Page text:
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NEXT STEPS, NEW DIRECTION
Editor's Note: Ken Root is the newly appointed executive director of the National Association of Farm Broadcasters. He served as the executive for the National AgriChemical Retailers Association from 1989 to 1992. Most recently, Root was the host of "AgriTalk."

AM: Why were you interested in the executive director position?

KR:
I've been a member of NAFB since 1974 and served as president in 1986. Beyond my wife and children, my love for the business of farm broadcasting and relationships fostered by NAFB is the greatest of my life. I feel that we are facing critical issues today, and I want to help overcome current problems and plan for a stronger future. I've worked as an association executive before and felt the timing was right to attempt to help my industry and my colleagues.

AM: What do you hope to accomplish in the short term as executive director?

KR:
First, I want to offer hope to every farm broadcaster, station and network that wants to stay in this business. We recognize the rapidly changing dynamics in the whole field of agriculture production, marketing, and ag communications and that farm broadcasting's strengths are immediacy, credibility and daily delivery to producers. NAFB members are uniquely positioned to be a vital part of every advertising and communications plan. The best way to assure mutual success is to have a cohesive group that is willing to change to fit the times.

AM: What are some of the biggest challenges facing NAFB, farm broadcasters and ag media in general?

KR:
Consolidation of agribusiness ranks at the top. Total traditional farm producer advertising dollars have declined as new technologies and mergers of former competitors have changed the landscape. Documentation of delivery to the targeted producer is the challenging responsibility of the media, including farm broadcasting. Farm broadcasters have to prove that the farmer listens to them and responds to their advertisers creative message. Farm broadcasters have to become more sophisticated in their knowledge and technical skills, and continue to interact with their audience. No other media has a better relationship with the producer than the farm broadcaster. Media buyers must be shown that frequency, reach and relationship can be accomplished by their placement of quality, creative advertising with an NAFB member station or network.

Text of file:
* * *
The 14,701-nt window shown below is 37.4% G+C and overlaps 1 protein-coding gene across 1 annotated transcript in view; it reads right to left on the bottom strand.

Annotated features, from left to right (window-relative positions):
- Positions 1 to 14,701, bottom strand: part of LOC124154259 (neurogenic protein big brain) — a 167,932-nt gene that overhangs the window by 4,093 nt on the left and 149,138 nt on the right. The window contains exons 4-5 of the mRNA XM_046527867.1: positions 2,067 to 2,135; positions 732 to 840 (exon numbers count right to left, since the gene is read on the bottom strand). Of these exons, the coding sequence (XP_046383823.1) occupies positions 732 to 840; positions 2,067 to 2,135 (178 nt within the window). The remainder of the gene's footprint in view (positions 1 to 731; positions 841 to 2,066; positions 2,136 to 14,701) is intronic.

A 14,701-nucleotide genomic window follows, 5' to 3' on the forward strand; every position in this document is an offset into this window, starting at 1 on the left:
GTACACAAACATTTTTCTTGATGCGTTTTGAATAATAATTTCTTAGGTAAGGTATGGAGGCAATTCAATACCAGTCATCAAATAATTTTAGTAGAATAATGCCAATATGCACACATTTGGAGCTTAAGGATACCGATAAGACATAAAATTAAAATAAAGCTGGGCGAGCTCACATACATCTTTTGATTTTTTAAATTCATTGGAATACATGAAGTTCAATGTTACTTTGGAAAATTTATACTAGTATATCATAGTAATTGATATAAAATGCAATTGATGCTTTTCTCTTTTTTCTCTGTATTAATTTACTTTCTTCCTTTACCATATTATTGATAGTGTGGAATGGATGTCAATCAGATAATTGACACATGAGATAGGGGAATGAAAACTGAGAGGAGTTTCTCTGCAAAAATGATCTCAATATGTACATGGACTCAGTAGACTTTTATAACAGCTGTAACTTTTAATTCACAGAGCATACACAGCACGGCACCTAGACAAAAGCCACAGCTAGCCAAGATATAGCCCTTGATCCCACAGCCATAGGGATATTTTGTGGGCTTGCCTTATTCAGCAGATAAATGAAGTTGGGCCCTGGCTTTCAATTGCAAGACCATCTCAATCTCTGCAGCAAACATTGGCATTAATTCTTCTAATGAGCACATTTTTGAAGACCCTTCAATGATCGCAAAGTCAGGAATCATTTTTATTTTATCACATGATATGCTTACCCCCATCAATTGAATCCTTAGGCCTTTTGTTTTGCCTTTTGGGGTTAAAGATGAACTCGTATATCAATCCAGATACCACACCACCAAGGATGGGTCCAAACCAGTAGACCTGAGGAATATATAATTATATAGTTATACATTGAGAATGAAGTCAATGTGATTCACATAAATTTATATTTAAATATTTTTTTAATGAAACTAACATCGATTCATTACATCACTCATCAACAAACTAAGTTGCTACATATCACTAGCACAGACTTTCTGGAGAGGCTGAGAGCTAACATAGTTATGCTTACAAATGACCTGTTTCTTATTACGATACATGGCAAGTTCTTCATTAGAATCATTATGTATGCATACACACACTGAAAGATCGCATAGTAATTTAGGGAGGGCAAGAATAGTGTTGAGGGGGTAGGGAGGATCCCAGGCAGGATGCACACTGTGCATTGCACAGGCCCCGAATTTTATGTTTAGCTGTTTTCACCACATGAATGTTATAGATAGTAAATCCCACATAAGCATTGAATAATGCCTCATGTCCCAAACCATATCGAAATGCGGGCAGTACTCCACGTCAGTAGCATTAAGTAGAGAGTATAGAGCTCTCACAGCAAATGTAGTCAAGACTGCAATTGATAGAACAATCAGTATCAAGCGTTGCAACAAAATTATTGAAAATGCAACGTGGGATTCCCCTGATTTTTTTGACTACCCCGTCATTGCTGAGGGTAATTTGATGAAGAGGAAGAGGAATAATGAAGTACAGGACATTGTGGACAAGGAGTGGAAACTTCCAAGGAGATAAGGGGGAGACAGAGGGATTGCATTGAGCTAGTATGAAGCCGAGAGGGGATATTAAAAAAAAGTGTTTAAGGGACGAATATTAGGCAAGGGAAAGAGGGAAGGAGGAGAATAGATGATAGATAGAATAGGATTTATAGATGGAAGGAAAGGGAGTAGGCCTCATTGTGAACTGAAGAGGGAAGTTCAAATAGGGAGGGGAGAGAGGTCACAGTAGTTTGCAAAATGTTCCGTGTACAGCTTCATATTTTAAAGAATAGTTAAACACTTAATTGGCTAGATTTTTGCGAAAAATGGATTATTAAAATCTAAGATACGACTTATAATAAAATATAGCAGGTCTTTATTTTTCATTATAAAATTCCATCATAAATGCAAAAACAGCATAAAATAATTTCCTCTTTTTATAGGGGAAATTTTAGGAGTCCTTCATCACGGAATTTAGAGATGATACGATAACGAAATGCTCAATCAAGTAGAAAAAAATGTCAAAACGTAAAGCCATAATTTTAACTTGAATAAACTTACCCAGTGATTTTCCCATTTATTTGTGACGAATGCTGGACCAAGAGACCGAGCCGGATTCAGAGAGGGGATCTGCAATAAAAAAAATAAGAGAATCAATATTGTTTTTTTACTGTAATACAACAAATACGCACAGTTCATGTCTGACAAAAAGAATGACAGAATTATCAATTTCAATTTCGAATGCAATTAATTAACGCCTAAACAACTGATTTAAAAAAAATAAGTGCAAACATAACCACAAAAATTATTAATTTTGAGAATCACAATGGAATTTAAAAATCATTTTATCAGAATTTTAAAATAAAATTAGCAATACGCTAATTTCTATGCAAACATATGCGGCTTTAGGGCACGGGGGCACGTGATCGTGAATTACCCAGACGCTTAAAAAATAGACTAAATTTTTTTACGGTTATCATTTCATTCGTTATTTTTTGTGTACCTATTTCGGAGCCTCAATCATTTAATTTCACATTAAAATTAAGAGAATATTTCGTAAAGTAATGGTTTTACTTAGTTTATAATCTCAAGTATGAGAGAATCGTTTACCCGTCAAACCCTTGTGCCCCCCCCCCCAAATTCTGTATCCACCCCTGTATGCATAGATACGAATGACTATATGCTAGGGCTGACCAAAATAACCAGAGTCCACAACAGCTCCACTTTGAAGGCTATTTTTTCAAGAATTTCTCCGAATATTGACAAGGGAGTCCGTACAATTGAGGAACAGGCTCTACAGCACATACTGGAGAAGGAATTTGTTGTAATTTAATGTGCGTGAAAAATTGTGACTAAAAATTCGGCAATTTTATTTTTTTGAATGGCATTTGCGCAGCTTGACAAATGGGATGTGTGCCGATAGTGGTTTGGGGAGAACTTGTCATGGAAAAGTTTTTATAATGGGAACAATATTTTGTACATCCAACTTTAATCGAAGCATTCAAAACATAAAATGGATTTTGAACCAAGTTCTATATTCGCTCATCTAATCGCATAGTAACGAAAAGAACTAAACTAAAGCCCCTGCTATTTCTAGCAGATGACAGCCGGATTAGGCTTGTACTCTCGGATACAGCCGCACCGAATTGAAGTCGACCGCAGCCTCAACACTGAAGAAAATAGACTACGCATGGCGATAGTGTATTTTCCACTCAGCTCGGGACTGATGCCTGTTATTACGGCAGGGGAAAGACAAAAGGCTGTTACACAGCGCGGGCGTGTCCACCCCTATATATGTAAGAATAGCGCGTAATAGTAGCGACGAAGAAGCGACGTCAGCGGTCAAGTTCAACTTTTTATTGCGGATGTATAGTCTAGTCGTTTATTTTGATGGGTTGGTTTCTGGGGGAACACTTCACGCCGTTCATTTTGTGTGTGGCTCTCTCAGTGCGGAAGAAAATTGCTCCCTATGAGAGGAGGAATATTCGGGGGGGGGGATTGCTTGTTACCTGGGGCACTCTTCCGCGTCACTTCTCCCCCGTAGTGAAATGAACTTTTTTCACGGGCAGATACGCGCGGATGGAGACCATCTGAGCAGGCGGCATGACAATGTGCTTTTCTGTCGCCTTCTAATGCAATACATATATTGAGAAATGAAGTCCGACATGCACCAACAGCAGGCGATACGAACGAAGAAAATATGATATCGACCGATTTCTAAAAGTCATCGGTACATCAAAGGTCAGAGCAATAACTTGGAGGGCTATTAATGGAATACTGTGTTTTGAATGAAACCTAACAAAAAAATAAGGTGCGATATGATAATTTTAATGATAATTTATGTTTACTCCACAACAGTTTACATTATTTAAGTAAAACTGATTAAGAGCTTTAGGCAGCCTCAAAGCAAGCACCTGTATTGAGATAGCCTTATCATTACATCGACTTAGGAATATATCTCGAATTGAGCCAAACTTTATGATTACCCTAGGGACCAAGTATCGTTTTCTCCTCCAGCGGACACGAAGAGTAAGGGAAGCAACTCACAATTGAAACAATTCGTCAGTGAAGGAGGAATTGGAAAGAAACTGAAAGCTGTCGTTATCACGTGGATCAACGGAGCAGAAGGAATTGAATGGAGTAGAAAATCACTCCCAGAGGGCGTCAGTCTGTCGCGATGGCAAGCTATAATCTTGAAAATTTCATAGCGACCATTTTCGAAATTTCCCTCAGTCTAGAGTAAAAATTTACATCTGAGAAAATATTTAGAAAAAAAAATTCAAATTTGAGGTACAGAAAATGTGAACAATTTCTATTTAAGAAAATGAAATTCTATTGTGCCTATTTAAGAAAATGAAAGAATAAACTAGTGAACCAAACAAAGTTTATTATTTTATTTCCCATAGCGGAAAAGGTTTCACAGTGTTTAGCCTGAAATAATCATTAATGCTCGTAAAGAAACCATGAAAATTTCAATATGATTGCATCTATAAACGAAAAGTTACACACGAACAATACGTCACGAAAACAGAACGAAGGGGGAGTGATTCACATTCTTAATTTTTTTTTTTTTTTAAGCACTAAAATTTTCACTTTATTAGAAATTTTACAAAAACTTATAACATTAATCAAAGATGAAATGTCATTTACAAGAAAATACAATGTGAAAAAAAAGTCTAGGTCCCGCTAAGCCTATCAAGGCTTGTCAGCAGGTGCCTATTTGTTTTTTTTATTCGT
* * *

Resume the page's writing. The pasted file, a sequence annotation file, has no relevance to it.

AM: Will you continue to have the annual convention in Kansas City, Mo.?

KR:
The annual convention will be held in Kansas City through 2003, with an announcement of the 2004 convention very soon. We have a long history with the Westin Crown Center in Kansas City, but want to offer the best meeting at the lowest cost to members.

AM: You've been in broadcast before. How will your experiences help in this new role?

KR:
I hope to draw from my experience as a farm broadcaster and the interaction I've had with growers and advertisers. Farm broadcasting needs a moral base to cover news fairly and accurately, and it needs to know how to utilize its credibility to gain advertiser support. NAFB will offer our voting members the means to improve their communication and promotion skills, and offer their sales staffs the means to secure additional advertising.

AM: Tell us about some of your philosophies on running a successful association?

KR:
An association should represent the best qualities and highest aspirations of its members. An association should have a cause and foster camaraderie. It should be run with the highest integrity and with imagination that inspires members to rise to their greatest potential.

AM: If you had to write a headline about NAFB and where you want the association to go, what would it be?

KR:
'NAFB Leads Agriculture Into 21st Century.' We must offer our audience of farmers, ranchers and rural lifestyle citizens the information they need to make good decisions. We must continue to be the friendly, authoritative voice that gives them comfort and confidence in their profession or avocation; yet we must embrace new ideas and opportunities. Farm broadcasting is about communicating. It is not necessarily tied to the current means of delivering the message. We must be as responsive to technology as our sponsors and our grower audience, while upholding the strong traditions of our past. AM


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